In 1882, New York Central Railroad president William Henry Vanderbilt declared, “The public be damned.” Although one might think this sentiment an anachronism that went away with the demise of 19th-century robber barons, it’s actually a perennial problem for democracies whenever private owners own what function as public spaces.
Here’s an example of what I mean. To get to Hofstra from where I live in Lower Manhattan, I take the train from New York’s Penn Station. I always stop first to grab a coffee at the Starbucks along the main corridor inside the station. While waiting on line, I groggily gaze at the large, black-and-white posters with images of the old Penn Station—testimony to the 1910 cathedral-like steel and glass masterpiece, designed by the architects McKim, Mead & White. It was demolished in the mid-60s to make way for the new, ugly Madison Square Garden—one of the drearier venues in which to watch basketball or hockey.
The destruction of the old Penn Station was one of the great architectural murders of history. It led to such public outrage that the New York Landmarks Commission, which at the time had possessed no more power than a mouse’s squeak, turned into a powerhouse institution ready and willing to protect privately owned public spaces from the whims of their owners. It also led to the vigorous involvement of ordinary citizens in exactly what can be torn down or built in New York. After the demolition of Penn Station, for example, the wrecking ball threatened the wonderful Grand Central Terminal. By this time, the Landmarks Commission, now speaking with the roar of a lion, and concerned New York citizens were at the ready. One of the great voices defending Grand Central Terminal against developers’ interests was Jacqueline Kennedy Onassis, who said,
Is it not cruel to let our city die by degrees, stripped of all her proud monuments, until there will be nothing left of all her history and beauty to inspire our children? If they are not inspired by the past of our city, where will they find the strength to fight for her future? Americans care about their past, but for short term gain they ignore it and tear down everything that matters.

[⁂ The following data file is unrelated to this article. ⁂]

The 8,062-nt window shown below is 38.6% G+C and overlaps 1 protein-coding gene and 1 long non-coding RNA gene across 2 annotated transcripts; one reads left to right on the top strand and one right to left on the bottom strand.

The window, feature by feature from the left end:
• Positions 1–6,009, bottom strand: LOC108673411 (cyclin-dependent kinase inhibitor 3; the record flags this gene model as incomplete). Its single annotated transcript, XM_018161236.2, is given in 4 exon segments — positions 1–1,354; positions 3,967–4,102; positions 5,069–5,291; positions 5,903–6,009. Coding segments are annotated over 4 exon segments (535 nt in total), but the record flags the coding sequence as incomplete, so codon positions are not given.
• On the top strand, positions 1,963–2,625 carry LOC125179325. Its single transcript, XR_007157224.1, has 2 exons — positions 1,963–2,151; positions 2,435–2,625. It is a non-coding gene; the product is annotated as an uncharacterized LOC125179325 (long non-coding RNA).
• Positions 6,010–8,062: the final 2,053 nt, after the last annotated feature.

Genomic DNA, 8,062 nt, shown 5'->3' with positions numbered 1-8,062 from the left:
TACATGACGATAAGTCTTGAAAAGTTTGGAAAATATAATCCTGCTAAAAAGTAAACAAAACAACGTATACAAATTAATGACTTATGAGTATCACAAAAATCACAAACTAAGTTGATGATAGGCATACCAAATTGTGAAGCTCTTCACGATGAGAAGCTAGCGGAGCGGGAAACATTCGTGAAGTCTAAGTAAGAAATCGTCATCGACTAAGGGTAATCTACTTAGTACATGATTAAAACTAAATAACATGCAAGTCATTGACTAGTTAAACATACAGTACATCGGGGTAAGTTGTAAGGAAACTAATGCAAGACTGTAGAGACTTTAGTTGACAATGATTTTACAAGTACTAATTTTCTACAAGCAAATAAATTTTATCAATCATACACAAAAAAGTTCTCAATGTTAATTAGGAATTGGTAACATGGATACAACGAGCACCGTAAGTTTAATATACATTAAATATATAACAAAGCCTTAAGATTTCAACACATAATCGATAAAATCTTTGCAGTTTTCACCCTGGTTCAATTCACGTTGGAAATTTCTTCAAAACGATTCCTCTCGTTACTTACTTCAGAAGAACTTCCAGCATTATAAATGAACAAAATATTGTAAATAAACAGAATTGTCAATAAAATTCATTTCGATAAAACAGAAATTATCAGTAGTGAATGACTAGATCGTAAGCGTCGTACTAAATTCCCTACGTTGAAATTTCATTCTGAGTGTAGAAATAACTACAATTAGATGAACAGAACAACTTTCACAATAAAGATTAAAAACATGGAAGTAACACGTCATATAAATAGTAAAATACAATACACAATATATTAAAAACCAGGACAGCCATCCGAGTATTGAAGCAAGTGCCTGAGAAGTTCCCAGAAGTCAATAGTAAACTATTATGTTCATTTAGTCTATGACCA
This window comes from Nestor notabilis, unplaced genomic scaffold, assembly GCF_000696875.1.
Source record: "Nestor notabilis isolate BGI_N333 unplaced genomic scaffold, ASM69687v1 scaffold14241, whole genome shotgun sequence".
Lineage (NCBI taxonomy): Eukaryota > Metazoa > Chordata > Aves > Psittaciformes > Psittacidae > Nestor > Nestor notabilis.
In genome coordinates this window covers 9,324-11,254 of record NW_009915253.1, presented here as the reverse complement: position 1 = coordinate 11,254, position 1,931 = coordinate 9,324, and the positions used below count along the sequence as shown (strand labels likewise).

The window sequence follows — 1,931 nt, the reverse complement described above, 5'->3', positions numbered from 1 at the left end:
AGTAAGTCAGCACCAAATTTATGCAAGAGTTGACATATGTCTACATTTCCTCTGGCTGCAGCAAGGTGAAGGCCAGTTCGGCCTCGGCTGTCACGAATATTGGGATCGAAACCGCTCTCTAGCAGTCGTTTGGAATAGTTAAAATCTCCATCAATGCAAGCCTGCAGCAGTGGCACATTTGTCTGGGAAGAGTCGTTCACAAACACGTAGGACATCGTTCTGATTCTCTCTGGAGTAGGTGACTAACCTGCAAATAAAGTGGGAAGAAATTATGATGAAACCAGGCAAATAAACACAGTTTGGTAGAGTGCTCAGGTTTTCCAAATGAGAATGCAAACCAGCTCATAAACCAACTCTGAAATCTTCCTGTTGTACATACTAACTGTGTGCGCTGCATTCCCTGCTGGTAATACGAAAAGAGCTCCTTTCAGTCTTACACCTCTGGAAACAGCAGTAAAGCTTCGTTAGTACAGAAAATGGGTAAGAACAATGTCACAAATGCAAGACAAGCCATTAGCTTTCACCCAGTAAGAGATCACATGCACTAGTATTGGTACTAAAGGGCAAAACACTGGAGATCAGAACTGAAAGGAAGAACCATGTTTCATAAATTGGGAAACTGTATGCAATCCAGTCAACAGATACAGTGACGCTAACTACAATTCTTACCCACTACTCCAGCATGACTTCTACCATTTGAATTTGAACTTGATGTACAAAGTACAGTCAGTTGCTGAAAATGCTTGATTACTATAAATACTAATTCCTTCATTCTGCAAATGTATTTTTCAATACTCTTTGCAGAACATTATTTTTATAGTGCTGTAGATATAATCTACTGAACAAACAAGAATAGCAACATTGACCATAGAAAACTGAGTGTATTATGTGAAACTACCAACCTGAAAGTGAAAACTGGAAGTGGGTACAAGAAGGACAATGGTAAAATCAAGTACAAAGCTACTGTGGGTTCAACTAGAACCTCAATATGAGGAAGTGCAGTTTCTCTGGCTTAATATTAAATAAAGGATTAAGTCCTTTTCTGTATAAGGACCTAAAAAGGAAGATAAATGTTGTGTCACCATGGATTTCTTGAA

In the event, “air rights” above Grand Central Station were granted to a developer and the gigantically homely Pan Am Building (now the Met Life Building) was built above it. But at least the wonderful station itself was saved.
Back to Penn Station, which, unfortunately, didn’t have anybody to defend it against the venal interests of its owners and the unions, who saw profits and construction jobs in the station’s obliteration. All of this was brought home to me when I read about how 50 years ago, 100 leading architects and lovers of the arts, understanding the travesty inherent in tearing down Penn Station, gathered for a final protest outside the building. Calling themselves “AGBANY”— Action Group for Better Architecture in New York—the men wore jackets and ties, the women white gloves. They gathered in front of the station with their protest signs even though they knew that money had already determined its fate. The architects would at least make a final protest on behalf of public beauty over private money
The Penn Station that replaced the old one is among the ugliest, most numbing public spaces you can ever enter. Its long main corridor, infused with artificial jaundiced-yellow light and lined with fast-food places and cheap perfume shops, tells every traveler that a long trudge taking them from one end of nowhere to another end of nowhere awaits. Compare this feeling to what happens in Grand Central Terminal, where people come streaming in from all sides, crisscrossing in all directions. Grand Central, with its stunning, vaulted star-filled ceiling, gives us one of the major tourist attractions in the world; Penn Station gives us the place you want to escape as quickly as possible.
I never bought Locke’s argument about private property—that its justification lies in the labor a man puts into what he owns. (Stood on its head—that to own something truly, one has to put some work into it—the proposition makes better ethical sense.) At the same time, I’m no Marxist. I believe the right to own private property rests at the foundation of a good society and propels civilization forward. It nudges human beings toward progress by spurring them on to improve their own immediate surroundings.
But when private property owners forget that they, like the rest of us mere mortals, are only temporary visitors—tourists, if you will—on this place we call Earth, they easily end up thinking that they can build whatever their money will build, wherever they want to build it. The public, then, is indeed damned. It’s left living with an architectural horror like the current Penn Station until even bigger money comes along with the intent of building something even worse. In the case of the ugly Penn Station that’s squashed by an ugly Madison Square Garden, plans are already underway to replace both of them. Yet it’s hard to imagine what will come next. Of one thing I’m sure: There’s a plutocrat out there somewhere who’s already putting a disaster on the drawing board.